In our article, we focused on publicly available data on the PPP. We examined SBA data to answer various competing claims about the effect of the PPP and to evaluate whether the distribution of funds materially suffered from politics, corruption, or waste. Specifically, we considered and tested the hypothesis that PPP funds were deployed as a partisan political tool of the Trump administration. In our statistical analysis, we matched publicly available data from the SBA with other open sources of data, allowing us to run regression analyses on several theories about the design of the program.
We found that any political calculation failed because the program was administered with integrity or at least incompetent corruption. While the first round of the PPP seemed to dramatically favor states that voted for Donald Trump in the 2016 election, this trend reversed in the second round of funding. We also evaluated critiques that the PPP was administered corruptly or incompetently. Specifically, we used regression analysis to consider four primary hypotheses: (1) loan distributions reflected the proportion of small business employment; (2) loan distributions reflected the impact of Covid-19 on the state population; (3) loan distributions reflected the political leanings of the state; and (4) loan distributions reflected an effort to mitigate unemployment.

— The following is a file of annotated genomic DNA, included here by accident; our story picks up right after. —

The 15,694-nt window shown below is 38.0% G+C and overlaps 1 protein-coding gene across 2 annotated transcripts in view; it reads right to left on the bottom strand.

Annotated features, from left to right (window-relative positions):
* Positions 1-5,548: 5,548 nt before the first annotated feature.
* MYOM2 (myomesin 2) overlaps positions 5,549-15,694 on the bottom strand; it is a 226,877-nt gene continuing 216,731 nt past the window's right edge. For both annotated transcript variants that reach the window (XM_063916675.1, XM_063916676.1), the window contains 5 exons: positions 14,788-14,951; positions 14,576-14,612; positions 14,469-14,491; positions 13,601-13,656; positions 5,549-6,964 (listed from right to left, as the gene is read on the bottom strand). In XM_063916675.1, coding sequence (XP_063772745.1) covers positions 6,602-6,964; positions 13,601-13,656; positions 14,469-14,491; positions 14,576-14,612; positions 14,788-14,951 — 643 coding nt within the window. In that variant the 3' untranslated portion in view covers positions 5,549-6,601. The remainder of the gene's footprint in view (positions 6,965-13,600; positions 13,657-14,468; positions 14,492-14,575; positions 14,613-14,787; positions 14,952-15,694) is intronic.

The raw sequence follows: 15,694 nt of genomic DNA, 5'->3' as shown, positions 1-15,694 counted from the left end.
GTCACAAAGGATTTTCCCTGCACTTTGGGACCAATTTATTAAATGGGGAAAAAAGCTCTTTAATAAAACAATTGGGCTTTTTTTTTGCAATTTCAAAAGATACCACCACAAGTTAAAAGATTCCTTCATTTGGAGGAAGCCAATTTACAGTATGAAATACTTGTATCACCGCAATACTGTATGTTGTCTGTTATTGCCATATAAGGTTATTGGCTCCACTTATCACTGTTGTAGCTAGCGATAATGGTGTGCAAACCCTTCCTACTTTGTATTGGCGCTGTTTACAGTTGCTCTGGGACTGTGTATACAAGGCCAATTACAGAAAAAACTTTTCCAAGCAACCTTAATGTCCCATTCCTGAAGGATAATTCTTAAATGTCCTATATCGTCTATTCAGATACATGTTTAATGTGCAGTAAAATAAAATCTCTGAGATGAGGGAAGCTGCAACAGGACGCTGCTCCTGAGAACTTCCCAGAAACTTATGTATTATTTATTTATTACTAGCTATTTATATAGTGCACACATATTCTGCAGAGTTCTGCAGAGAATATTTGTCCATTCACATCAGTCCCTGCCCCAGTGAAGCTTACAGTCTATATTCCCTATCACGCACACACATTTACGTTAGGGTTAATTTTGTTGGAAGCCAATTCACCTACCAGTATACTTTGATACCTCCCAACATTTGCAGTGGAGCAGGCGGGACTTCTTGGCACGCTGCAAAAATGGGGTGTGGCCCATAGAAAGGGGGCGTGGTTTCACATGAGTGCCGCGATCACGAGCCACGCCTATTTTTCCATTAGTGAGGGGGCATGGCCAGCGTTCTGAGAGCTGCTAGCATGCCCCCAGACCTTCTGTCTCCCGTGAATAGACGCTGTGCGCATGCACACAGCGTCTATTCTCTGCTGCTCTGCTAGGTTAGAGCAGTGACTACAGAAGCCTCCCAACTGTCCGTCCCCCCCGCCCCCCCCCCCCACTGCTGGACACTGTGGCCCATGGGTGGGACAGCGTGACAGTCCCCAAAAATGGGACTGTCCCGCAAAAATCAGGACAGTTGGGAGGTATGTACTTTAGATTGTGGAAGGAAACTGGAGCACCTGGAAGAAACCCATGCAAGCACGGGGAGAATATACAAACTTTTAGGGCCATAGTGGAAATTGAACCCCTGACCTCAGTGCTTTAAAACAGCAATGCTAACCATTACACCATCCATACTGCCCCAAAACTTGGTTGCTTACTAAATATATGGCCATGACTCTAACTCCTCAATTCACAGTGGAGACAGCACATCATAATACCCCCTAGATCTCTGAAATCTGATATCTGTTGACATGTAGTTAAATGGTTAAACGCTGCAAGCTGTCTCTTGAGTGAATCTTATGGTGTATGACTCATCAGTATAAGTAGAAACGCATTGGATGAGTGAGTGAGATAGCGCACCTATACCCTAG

In the first round of funding, which closed on April 15, 2020, we found, must surprisingly, weak negative correlations between loan disbursements and both Covid-19 incidence and unemployment claims. That is, states more affected by the virus, both economically and epidemiologically, were less likely to receive more PPP funding. A weak positive correlation existed between loan disbursements and voting patterns for Donald Trump in the 2016 presidential election. In the second round of the program, however, many of these trends reversed, as figure 1 illustrates. Surprisingly, the correlation of loan disbursements between the first and second rounds were negative and significant, indicating a stark shift in the disbursement of funds. In both rounds, loan disbursements did tend to reflect higher proportions of small business employment in the states, but this still tells us little about which firms received the funds and how effectively the funds were used to support jobs. Additional data, either from the release of more firm-level data or from access to administrative records from the SBA, must be analyzed in the coming weeks and months to understand how and why the disbursement of funds changed so dramatically between the two rounds.
Conversely, to evaluate putative successes of the program, we also began examining whether the plan might have succeeded on broader terms by, for example, keeping millions of Americans employed or materially alleviating nationwide poverty in the United States during the pandemic. Firmer conclusions will require more granular, long-term data on employment numbers in the periods following PPP disbursement.